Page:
Franklin M. Wishard Home


Redlands Area Historical Society

Franklin M. Wishard Home

755 Cajon Street


Builders in Redlands were busy in the 1920s constructing a plethora of architectural styles, including Tudor, Normandy, Egyptian, Spanish, and other colonial revivals.  The California bungalow was also included in the mix.  One of the busiest builders was Hollander Garrett Huizing.  The same year he laid out his Buena Vista tract, Huizing was building the Spanish revival style house at 755 Cajon Street.

Franklin McCellan and Grace Worden Wishard raised their three children in Kansas and Iowa before moving to Redlands. The couple had graduated from the Chautauqua Literary & Scientific Circle in 1888, a four year course in required reading that included a Short History of the Early Church, Recreations in Astronomy, and The Physiology and Hygiene of the House in Which We Live.  They were in their early 70s, although not alone, when they moved into their new home.  According to the 1930 Census, their daughter Grace Stonebrook and four grandchildren lived with them.  One of the grandchildren visited the house a few years ago. She shared with Jolene Caughey that originally there was no basement in the house.  At the insistence his wife, her grandfather built a basement after the fact.  Frank was an orange grower.  Grace Wishard died in 1944 and Frank in 1950.  They are buried side by side in Hillside Cemetery.

Beginning in 1950, the city directories list Grace Stonebrook living in the Tudor revival style house next door at 751 Cajon.  Grace taught in the Bloomington schools for many years and passed away in 1977.  Meanwhile, a series of residents lived at 755 Palm from 1950 to the early 1960s, including Robert and Elizabeth Kelley, Dr. Phillip Loge and his wife, Helen, Grand Central Rocket engineer Perry Ritter and his wife, Alice, and L. B. and Amanda Wolfenson.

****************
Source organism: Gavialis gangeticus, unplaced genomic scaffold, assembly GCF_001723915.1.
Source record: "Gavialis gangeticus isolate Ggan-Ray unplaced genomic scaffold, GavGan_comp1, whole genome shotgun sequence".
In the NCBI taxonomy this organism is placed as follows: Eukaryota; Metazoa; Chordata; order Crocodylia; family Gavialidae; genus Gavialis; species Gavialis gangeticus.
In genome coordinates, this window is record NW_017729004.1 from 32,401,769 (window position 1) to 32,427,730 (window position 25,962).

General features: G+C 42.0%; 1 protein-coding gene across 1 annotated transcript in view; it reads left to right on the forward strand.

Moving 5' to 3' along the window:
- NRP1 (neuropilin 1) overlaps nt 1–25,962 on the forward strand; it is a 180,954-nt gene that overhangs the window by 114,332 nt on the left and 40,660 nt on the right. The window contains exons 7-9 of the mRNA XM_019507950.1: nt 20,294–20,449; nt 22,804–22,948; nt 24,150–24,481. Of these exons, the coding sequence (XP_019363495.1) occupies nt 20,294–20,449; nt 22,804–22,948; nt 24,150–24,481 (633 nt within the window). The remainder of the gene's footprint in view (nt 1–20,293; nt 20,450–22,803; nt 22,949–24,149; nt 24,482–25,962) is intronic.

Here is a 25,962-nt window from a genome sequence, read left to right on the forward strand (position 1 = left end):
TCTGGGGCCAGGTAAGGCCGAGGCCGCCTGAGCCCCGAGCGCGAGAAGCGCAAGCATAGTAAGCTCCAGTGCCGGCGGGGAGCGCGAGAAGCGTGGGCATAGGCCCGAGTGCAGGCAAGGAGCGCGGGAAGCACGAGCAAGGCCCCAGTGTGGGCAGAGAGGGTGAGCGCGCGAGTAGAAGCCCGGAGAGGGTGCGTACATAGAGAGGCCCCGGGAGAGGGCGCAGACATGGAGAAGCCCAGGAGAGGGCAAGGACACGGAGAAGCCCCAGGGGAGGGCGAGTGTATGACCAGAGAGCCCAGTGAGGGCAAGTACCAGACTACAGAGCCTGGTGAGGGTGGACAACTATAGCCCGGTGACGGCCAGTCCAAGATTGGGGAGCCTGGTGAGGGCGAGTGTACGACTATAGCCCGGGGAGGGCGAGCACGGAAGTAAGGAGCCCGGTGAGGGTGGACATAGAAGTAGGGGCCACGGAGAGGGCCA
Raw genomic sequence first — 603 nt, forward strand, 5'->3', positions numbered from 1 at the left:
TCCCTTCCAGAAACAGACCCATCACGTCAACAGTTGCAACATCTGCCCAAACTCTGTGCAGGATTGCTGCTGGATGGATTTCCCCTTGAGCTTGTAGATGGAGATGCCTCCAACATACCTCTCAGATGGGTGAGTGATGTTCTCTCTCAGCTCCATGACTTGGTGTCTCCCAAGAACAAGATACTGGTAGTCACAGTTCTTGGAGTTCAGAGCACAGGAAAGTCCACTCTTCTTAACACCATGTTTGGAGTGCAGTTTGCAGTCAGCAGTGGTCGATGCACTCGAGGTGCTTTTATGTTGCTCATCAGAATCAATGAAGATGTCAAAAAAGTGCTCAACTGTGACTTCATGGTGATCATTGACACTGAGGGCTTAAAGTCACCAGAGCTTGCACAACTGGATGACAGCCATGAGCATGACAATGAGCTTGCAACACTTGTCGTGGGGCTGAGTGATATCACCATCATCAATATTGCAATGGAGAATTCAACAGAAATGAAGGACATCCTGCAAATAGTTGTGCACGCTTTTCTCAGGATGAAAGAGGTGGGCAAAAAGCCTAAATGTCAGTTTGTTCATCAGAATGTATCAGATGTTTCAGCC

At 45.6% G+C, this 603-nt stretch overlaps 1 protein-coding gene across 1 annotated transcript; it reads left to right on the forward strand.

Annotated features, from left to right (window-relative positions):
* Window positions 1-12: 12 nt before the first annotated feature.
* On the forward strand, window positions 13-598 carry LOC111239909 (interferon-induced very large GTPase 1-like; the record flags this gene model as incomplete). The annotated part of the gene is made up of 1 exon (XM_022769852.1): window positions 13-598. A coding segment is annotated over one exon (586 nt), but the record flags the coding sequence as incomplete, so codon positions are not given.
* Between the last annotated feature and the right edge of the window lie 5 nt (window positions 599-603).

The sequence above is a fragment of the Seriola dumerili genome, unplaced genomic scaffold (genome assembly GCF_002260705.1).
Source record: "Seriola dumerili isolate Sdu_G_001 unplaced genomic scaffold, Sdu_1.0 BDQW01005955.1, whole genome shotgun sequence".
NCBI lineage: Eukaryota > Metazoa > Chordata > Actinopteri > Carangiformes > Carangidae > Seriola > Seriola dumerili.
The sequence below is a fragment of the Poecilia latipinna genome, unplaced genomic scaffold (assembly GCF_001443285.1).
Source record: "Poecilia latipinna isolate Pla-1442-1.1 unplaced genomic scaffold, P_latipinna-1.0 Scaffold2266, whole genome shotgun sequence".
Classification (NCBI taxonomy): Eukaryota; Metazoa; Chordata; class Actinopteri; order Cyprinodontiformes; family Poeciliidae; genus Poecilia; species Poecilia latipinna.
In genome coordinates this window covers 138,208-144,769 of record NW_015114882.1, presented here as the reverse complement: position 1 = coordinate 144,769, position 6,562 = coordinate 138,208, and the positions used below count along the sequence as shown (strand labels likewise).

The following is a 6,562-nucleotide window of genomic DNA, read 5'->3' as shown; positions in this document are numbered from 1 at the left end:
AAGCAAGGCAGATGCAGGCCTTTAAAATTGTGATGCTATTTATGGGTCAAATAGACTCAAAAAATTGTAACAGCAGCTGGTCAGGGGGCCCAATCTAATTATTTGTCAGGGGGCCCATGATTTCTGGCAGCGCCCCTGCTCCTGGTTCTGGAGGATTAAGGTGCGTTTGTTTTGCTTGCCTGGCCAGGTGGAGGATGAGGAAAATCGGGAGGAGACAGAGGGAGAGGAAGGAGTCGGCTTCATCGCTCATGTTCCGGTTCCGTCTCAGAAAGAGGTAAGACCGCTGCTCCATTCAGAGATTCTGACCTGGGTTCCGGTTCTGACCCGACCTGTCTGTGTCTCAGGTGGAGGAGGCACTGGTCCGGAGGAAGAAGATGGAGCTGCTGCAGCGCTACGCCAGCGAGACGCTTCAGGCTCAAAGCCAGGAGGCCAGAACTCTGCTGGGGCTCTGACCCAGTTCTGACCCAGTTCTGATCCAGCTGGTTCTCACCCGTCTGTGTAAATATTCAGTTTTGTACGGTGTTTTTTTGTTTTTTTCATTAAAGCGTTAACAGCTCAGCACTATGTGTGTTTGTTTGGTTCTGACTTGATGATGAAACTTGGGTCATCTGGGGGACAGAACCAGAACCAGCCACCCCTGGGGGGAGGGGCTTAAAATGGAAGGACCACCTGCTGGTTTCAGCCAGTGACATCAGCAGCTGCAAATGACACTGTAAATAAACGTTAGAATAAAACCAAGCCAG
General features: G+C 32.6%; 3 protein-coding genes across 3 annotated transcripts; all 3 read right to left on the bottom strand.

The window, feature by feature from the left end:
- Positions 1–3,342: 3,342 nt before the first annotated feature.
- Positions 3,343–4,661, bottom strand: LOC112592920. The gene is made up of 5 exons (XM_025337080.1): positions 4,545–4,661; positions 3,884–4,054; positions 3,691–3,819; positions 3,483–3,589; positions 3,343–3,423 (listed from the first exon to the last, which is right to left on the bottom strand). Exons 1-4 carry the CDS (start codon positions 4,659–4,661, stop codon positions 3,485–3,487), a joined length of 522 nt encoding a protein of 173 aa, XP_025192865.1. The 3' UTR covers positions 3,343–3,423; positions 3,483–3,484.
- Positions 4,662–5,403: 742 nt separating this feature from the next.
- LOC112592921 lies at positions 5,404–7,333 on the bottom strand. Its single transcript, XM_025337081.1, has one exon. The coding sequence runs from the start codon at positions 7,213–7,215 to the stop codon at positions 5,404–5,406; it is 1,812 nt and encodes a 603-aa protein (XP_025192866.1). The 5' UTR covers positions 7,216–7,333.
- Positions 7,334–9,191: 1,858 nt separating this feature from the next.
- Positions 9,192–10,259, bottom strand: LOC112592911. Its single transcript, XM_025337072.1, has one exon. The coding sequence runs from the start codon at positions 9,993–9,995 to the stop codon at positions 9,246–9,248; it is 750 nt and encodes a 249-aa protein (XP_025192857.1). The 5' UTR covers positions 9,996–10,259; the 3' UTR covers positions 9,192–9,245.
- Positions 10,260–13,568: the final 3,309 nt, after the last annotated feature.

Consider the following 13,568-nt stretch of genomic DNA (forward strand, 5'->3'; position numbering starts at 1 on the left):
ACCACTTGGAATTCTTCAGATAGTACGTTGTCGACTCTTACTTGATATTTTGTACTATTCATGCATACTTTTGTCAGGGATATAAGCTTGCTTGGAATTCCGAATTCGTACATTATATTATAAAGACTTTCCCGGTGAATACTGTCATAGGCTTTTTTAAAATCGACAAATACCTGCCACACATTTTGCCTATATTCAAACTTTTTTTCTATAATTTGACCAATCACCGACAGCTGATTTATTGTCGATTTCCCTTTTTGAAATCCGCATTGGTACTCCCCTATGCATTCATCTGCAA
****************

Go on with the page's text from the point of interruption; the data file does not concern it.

The 1915 Panama-California Exposition and Spanish Colonial revival designs of architects Bertram Goodhue, Myron Hunt, Irving Gill, and others were to dominate California’s cities and towns.  Asymmetrical with stucco walls, the Frank Wishard home is a classic one-story Spanish revival home. The Roman arched entry porch with a pyramidal room and red tile trim is balanced on both sides with two sets of double hung windows with a larger center window to the left and right of the entrance.  On the front façade above the windows, cast arches present the illusion of Palladian windows.  The front door is highlighted with sidelights.  The adobe-colored walls are accented with cabernet-colored window trim and matching awnings with wrought iron supports. A simple parapet is featured to the right of the porch.  There are several niches along the façades and there is a wall attached to the house on the far left with a simple arch. A tall hedge on the south side provides screening and the shiplap sided wood garage facing Palm is complete with vintage folding doors.

The home went through a series of owners and renters from the mid-1960s until William and Jolene Caughey leased the house in 1993.  They purchased it five years later.  Jolene and her late husband, William, created a beautiful oasis at the corner of Cajon and Palm, a home complete with an outdoor living area, fireplace, and pergola.  The Redlands Area Historical Society is pleased to honor Jolene Caughey for her stewardship, pride of ownership, and meticulous care of this classic Spanish revival home.

Researched by – Steve Spiller and Kathleen Beall